Posts Tagged ‘bariatric surgery’

Evidence-Based Policy or Policy-Based Evidence?

April 19, 2017 — Is evidence-based policy no more than a useful myth? Political science professor John Boswell clearly thinks so. And current headlines might suggest he’s right. Facts get twisted. Policymakers do what they want. Boswell explains his view in a paper that Governance will publish soon. For a case study, he uses bariatric surgery guidelines recently adopted by Britain’s National Institute […]

Making Peace with Bariatric Surgery for Teens

February 26, 2017 — The medical benefits of bariatric surgery for teens with severe obesity has become increasingly clear as trials such as the Teen-LABS study are providing more data on long-term outcomes. In Lancet Diabetes & Endocrinology this month, two more studies (here and here) provide evidence for long-term benefits. Subjective Resistance But the more difficult hurdle is […]

Surgery: Six Times Better for Controlling Type 2 Diabetes

February 16, 2017 — Today in the New England Journal of Medicine, five-year results of a randomized, controlled trial show that bariatric surgery is six times better than intensive medical treatment for controlling type 2 diabetes. That’s right. Six times better chances for success after five years. Without surgery, the outcomes were dramatically worse. This study, known as the […]

Apples and Oranges, Soda Taxes and Surgery

January 27, 2017 — Here’s an unusual comparison. It contrasts the value of two different options for childhood obesity: a tax on sugary beverages versus bariatric surgery for adolescents. Steven Gortmaker and colleagues published this analysis in Health Affairs. Gortmaker presented the data yesterday in Washington, DC. Calling this an apples and oranges comparison would be generous. The basis for this comparison has two dimensions. First […]

The Perception Gap in Obesity Care

January 12, 2017 — When does a benefit not feel like a benefit? In the case of obesity care, that feeling comes with the perception that it’s just out of reach. Even though insurance coverage for obesity care is improving, a significant gap remains. And part of the problem is a perception gap. A new study published in Obesity […]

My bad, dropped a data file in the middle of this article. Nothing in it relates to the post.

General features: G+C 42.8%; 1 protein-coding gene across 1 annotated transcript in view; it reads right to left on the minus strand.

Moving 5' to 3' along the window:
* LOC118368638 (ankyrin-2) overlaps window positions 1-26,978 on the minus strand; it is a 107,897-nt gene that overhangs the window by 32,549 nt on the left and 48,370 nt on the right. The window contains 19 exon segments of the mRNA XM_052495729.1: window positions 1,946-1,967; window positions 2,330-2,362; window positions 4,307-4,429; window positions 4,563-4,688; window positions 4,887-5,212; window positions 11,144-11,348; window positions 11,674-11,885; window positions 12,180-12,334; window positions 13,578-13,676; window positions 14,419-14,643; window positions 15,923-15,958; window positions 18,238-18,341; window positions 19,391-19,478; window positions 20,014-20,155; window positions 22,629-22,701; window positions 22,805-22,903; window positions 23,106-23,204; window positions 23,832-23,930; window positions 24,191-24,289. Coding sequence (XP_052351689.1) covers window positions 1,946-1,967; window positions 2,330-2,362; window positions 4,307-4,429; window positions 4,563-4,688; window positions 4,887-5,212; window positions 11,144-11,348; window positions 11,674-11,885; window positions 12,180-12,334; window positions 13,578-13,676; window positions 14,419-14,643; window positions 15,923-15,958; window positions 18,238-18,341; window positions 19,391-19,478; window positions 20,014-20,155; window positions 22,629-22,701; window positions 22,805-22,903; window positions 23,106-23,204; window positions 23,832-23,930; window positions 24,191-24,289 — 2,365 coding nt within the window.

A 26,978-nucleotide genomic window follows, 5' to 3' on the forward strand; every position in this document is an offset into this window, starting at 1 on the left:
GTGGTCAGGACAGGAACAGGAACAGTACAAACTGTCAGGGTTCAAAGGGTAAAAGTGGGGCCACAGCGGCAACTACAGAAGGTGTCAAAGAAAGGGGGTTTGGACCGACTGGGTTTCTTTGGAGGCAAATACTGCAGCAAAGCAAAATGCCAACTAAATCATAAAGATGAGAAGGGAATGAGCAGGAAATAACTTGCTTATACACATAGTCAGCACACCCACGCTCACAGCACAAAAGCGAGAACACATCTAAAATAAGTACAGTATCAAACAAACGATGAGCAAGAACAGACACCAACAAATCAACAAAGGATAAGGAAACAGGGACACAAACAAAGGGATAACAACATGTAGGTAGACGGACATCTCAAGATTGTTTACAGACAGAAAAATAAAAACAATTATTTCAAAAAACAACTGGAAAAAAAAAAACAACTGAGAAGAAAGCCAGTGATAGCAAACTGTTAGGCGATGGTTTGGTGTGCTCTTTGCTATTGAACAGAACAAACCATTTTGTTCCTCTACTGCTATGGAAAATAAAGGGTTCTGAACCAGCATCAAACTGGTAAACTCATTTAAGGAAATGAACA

Ten Expectations for 2017 in Obesity, Food, and Health

January 1, 2017 — The new year brings new expectations. Sure, we always have new diet, nutrition, and weight loss fashions. But, in thinking about obesity and health, we can also expect some more substantive changes. Here’s our top ten for 2017. 1. More “Less Added Sugar.” Already, the pressure to avoid sugar was on. Now, new labeling for added sugar will dial […]

Getting a Grip on the Reality of Bariatric Surgery

December 28, 2016 — One of the Top 10 Advances of 2016 in obesity and health is better, more meaningful reporting. Gina Kolata of the New York Times has been producing outstanding reports on obesity for nearly a year. She continued yesterday with an in-depth story about the reality of bariatric surgery. Her latest report is the story of […]

Top 10 Advances of 2016 in Obesity and Health

December 26, 2016 — If you’re looking for signs of progress in obesity and health, you can find it in 2016. Obesity is a tough nut to crack, so we don’t have breakthroughs and cures to report – yet. What we have is solid advances that will make life and health better for people concerned about obesity. Here’s our […]

Nine Key Outcomes for Metabolic Surgery

December 8, 2016 — The noise coming at a person considering metabolic and bariatric surgery can be deafening. Intense emotions about these procedures can influence personal decision making and even the scientific literature. The best antidote is to focus on the facts. A new study in PLOS Medicine provides a well-validated set of nine key outcomes for metabolic surgery. The […]

Guarding the Floodgates Against Obesity Care

November 13, 2016 — Last week we met a brave physician guarding the floodgates of demand for obesity care. He told us: “If all the patients that need bariatric surgery demanded it, they would bankrupt our health system.” This is a jarring perspective from a primary care physician in leadership at a large, nonprofit health plan. He confirmed that they are quite […]